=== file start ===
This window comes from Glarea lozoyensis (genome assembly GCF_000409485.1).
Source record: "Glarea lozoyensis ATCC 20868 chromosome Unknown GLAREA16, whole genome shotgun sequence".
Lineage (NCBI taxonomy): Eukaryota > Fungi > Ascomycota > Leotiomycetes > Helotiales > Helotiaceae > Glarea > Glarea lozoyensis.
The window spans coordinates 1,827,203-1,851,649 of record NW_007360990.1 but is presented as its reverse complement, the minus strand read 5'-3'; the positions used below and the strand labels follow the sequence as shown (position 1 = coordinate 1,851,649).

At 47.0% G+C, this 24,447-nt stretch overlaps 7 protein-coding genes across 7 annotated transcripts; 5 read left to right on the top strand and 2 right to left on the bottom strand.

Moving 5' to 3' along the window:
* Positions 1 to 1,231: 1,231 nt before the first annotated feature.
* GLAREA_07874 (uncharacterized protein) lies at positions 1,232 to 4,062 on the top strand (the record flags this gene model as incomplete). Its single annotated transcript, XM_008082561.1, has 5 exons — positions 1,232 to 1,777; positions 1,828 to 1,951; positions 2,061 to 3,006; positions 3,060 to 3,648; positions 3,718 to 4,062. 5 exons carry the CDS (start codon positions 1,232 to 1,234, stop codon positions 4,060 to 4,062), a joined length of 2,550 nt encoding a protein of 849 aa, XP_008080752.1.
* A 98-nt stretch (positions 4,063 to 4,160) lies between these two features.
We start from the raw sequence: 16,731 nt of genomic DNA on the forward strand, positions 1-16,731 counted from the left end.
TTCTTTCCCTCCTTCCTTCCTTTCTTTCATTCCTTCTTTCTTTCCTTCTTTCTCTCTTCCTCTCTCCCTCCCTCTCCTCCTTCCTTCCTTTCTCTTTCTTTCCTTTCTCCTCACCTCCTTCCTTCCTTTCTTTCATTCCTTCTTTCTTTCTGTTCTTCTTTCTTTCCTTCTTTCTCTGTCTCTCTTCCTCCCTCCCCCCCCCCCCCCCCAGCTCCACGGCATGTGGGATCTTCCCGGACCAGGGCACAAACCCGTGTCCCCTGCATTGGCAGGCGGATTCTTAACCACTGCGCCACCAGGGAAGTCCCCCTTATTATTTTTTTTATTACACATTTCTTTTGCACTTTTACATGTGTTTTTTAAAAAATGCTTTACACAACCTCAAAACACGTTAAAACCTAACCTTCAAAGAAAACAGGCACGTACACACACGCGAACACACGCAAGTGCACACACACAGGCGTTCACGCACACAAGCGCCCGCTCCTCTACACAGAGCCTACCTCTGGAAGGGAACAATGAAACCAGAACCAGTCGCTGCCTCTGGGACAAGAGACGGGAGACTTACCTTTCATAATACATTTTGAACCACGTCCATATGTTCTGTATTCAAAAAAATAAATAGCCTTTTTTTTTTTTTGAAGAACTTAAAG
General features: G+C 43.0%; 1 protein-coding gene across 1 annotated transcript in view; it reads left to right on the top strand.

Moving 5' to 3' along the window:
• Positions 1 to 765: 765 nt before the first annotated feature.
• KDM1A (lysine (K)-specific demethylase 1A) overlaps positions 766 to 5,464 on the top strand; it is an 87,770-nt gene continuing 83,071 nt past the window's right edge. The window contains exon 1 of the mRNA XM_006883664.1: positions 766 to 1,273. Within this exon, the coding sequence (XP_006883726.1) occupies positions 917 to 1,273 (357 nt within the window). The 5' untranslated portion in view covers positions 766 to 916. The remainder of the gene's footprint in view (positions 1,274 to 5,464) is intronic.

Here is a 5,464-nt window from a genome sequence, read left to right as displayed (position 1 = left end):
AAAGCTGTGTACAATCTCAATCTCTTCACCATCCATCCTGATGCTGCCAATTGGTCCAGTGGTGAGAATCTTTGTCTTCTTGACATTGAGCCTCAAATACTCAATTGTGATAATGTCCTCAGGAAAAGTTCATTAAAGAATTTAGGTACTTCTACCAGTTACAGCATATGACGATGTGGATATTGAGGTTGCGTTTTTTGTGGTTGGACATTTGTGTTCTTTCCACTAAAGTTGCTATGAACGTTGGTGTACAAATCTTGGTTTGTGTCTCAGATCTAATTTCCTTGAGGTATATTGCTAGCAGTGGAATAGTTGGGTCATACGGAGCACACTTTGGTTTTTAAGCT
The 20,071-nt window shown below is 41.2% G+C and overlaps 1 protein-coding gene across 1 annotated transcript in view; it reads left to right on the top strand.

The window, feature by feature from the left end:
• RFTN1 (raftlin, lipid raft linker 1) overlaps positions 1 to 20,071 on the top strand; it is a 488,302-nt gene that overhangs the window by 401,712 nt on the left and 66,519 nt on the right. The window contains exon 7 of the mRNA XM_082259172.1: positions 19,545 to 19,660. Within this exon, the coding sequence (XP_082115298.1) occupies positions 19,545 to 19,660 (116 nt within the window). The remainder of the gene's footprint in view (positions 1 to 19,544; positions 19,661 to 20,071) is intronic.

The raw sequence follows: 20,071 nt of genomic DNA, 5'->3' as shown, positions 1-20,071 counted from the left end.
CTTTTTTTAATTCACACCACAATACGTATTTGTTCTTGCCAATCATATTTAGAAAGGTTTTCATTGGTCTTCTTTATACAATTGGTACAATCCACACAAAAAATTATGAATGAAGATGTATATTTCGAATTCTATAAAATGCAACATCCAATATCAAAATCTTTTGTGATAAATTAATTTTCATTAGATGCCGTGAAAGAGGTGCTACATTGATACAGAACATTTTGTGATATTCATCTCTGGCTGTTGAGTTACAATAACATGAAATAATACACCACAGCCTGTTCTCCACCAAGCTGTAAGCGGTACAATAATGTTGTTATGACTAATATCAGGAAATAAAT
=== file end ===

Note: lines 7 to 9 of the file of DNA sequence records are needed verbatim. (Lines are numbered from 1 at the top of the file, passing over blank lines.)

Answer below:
* Positions 1 to 1,231: 1,231 nt before the first annotated feature.
* GLAREA_07874 (uncharacterized protein) lies at positions 1,232 to 4,062 on the top strand (the record flags this gene model as incomplete). Its single annotated transcript, XM_008082561.1, has 5 exons — positions 1,232 to 1,777; positions 1,828 to 1,951; positions 2,061 to 3,006; positions 3,060 to 3,648; positions 3,718 to 4,062. 5 exons carry the CDS (start codon positions 1,232 to 1,234, stop codon positions 4,060 to 4,062), a joined length of 2,550 nt encoding a protein of 849 aa, XP_008080752.1.
* A 98-nt stretch (positions 4,063 to 4,160) lies between these two features.